1.  When it comes to voting, knowledge is key: so, you’re 18 years old – congratulations you can now vote! But hang on, what’s all this about registering to vote? And what the heck is this manifestation? Manicure? Manifesto-thingy that I’m supposed to read? Do I tick the box or cross it? Does it matter? How many people can I vote for again? Why can’t I just vote for who I want to be Prime Minister? Ok so I’m not saying everyone is this ignorant to politics at the age of 18, but if it wasn’t for me taking AS politics this year, I believe I certainly would be. I honestly had no idea that in the UK we have constituencies (not constitutions as I used to call them, although we have one of those too…sort of) and that in General Elections we have to vote for an MP to represent our constituency in the House of Commons. I genuinely thought we just voted for whichever party we wanted to ‘win’ and form government, not that the government is formed of the party that has the most seats (MPs). If you don’t know anything about the electoral system in the UK (which is called first-past-the-post in case you didn’t know) then you are likely to be having the same misconceptions of how it all works as I was. The only way I escaped the state of viewing elections as some ‘distant, mysterious event that no one really knows much about’ is by studying it at AS level, something few people in the UK seem to do.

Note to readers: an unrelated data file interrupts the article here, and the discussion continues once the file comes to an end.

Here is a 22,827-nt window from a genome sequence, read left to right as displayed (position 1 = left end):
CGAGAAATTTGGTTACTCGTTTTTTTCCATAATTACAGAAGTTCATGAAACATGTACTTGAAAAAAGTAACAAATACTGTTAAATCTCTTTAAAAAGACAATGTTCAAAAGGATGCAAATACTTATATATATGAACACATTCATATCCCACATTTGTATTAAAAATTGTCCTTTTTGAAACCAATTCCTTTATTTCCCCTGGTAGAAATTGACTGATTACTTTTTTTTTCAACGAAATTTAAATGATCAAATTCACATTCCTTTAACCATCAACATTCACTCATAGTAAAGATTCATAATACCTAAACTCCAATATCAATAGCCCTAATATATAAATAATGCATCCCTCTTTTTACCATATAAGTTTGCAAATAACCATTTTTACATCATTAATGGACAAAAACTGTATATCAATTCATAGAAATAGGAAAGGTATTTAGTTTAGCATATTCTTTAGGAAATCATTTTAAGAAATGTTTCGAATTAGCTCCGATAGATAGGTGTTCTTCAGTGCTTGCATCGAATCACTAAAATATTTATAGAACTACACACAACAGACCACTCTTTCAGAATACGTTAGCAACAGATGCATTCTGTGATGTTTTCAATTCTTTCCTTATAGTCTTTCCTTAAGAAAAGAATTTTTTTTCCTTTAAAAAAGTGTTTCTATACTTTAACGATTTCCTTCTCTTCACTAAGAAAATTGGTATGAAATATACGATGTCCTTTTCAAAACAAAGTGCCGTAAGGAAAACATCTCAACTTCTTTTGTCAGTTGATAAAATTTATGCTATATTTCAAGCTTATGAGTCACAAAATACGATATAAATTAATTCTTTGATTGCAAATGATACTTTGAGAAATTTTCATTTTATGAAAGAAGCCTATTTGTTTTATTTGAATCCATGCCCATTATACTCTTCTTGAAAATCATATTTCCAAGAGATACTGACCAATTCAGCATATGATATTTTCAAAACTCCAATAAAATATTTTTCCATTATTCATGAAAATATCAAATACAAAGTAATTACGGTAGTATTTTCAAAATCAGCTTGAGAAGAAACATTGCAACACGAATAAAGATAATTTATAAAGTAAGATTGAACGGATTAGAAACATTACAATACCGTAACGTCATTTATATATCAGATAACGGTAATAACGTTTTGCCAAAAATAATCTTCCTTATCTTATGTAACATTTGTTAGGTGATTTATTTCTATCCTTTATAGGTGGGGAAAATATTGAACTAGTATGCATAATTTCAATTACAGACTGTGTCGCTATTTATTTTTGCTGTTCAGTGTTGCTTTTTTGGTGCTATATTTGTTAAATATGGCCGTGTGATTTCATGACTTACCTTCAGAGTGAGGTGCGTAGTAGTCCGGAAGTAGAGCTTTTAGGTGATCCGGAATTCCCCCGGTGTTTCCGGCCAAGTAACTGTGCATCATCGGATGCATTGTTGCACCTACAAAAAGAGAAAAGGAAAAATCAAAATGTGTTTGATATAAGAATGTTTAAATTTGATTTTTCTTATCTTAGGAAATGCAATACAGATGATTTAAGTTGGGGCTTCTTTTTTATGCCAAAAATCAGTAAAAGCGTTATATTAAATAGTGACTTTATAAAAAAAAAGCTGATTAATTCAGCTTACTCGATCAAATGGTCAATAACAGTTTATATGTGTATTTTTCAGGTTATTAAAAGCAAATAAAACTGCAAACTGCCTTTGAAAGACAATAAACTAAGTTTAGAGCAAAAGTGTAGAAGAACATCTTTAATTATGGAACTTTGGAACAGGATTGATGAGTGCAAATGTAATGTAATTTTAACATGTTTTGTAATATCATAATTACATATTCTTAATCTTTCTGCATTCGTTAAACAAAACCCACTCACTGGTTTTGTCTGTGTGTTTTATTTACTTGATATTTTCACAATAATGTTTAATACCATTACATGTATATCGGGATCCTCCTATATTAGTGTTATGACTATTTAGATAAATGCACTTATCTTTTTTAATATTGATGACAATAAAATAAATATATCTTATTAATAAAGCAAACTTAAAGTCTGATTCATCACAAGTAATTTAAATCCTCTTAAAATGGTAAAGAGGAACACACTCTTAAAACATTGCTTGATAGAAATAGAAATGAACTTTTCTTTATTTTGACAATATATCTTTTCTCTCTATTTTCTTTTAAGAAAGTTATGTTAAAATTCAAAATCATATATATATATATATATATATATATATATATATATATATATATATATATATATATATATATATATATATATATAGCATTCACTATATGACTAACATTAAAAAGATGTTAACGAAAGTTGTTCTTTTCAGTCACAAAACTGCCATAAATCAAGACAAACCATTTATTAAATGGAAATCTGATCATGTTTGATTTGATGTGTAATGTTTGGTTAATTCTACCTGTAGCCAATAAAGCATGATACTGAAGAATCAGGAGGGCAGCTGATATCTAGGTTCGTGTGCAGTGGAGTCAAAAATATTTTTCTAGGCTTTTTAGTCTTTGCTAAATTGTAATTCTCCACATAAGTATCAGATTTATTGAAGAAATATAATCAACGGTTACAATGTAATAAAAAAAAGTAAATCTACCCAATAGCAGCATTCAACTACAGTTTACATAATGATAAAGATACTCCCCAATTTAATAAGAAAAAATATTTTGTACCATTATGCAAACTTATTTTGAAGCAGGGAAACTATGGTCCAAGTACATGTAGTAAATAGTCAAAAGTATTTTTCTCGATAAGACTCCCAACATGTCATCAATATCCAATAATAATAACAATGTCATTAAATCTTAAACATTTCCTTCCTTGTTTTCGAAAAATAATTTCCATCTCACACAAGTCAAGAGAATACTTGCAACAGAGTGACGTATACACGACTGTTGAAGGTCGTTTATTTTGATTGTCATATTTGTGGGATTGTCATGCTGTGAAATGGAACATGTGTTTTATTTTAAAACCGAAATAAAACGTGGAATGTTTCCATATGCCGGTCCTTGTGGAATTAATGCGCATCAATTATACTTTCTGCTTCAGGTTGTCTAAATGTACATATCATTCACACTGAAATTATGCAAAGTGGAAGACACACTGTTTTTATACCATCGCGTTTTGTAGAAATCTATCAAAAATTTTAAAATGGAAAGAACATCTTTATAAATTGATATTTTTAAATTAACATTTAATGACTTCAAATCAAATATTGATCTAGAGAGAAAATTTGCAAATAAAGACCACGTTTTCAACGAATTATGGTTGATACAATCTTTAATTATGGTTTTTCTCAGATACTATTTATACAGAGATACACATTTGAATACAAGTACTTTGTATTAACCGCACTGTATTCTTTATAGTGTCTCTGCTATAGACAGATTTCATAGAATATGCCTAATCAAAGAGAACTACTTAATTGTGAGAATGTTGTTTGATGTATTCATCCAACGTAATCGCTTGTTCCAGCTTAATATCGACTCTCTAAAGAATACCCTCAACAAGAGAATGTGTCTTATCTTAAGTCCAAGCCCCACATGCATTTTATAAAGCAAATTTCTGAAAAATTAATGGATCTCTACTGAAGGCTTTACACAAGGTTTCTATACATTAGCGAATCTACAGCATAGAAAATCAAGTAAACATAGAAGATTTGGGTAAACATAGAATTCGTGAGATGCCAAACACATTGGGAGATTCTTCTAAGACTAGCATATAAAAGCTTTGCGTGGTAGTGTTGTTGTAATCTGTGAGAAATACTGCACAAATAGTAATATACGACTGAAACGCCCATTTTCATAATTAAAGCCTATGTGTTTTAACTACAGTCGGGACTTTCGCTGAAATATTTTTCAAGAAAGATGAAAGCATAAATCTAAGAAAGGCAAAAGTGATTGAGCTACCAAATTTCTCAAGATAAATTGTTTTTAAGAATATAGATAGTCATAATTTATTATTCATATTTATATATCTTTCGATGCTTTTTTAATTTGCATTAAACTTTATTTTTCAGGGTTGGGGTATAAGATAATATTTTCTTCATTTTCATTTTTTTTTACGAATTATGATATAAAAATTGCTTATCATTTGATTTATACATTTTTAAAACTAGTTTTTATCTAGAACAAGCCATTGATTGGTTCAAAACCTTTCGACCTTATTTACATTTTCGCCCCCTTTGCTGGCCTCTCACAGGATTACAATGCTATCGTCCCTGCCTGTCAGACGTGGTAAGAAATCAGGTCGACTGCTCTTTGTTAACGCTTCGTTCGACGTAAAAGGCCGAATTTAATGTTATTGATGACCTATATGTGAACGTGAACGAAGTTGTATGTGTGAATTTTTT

2. We are the future generation of politiciansyoung people, yes, you and I, are the ones who will grow up to fill the shoes of the politicians we see in the news now. Believe it or not, someone you know from school will probably end up with some sort of political career, whether it be a politician themselves, a pressure group activist, a civil servant – whatever. The point is, we are going to be the ones forming the government in 10, 20, 30 years time. Now, it is a well known fact that the House of Commons is not representative in the sense that most of it’s members are older, white males who have had some sort of private education. Clearly, the whole population of Britain is not older, white, privately-educated males so how can it be fair that the people with the most power in society represent a small proportion of those they govern? The truth is, it’s not. In my opinion, the only to solve this representation dilemma is to make politics more accessible to young people from all social and educational backgrounds and encourage young people to pursue careers in politics, no matter whether they went to Eton or the local comprehensive. At the moment, the earliest possible time you can actively study politics is at a-level, as I’ve mentioned a few times, and even so not many people actually choose to study it because they’ve had no previous experience of studying it and hence don’t want to waste one of their four a-level options on a subject they might not even like. So, if politics was introduced or offered in schools at a younger age, it would give young people more of an insight into the political world and the jobs available ad perhaps make it easier for people from all walks of life to have political careers, instead of the select ‘elites’ that dominate the government.